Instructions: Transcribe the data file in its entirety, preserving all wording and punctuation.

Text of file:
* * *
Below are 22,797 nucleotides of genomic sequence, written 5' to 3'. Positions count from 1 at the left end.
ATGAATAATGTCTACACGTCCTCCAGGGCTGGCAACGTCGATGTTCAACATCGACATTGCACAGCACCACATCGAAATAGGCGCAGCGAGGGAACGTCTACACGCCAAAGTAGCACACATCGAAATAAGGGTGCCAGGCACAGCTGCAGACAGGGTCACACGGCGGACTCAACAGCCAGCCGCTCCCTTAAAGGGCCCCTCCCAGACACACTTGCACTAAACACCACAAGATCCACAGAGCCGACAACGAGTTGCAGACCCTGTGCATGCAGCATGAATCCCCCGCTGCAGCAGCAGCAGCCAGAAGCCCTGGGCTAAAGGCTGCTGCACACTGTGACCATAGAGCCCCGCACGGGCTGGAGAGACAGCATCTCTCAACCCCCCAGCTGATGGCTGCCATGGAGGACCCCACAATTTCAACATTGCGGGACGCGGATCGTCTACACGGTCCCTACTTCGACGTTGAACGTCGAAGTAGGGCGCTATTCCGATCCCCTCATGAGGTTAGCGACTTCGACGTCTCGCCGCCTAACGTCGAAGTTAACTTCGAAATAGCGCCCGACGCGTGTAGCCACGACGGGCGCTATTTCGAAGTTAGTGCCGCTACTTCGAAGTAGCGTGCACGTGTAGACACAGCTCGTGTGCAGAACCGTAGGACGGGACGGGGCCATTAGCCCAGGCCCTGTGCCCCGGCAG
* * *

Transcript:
Below are 22,797 nucleotides of genomic sequence, written 5' to 3'. Positions count from 1 at the left end.
ATGAATAATGTCTACACGTCCTCCAGGGCTGGCAACGTCGATGTTCAACATCGACATTGCACAGCACCACATCGAAATAGGCGCAGCGAGGGAACGTCTACACGCCAAAGTAGCACACATCGAAATAAGGGTGCCAGGCACAGCTGCAGACAGGGTCACACGGCGGACTCAACAGCCAGCCGCTCCCTTAAAGGGCCCCTCCCAGACACACTTGCACTAAACACCACAAGATCCACAGAGCCGACAACGAGTTGCAGACCCTGTGCATGCAGCATGAATCCCCCGCTGCAGCAGCAGCAGCCAGAAGCCCTGGGCTAAAGGCTGCTGCACACTGTGACCATAGAGCCCCGCACGGGCTGGAGAGACAGCATCTCTCAACCCCCCAGCTGATGGCTGCCATGGAGGACCCCACAATTTCAACATTGCGGGACGCGGATCGTCTACACGGTCCCTACTTCGACGTTGAACGTCGAAGTAGGGCGCTATTCCGATCCCCTCATGAGGTTAGCGACTTCGACGTCTCGCCGCCTAACGTCGAAGTTAACTTCGAAATAGCGCCCGACGCGTGTAGCCACGACGGGCGCTATTTCGAAGTTAGTGCCGCTACTTCGAAGTAGCGTGCACGTGTAGACACAGCTCGTGTGCAGAACCGTAGGACGGGACGGGGCCATTAGCCCAGGCCCTGTGCCCCGGCAG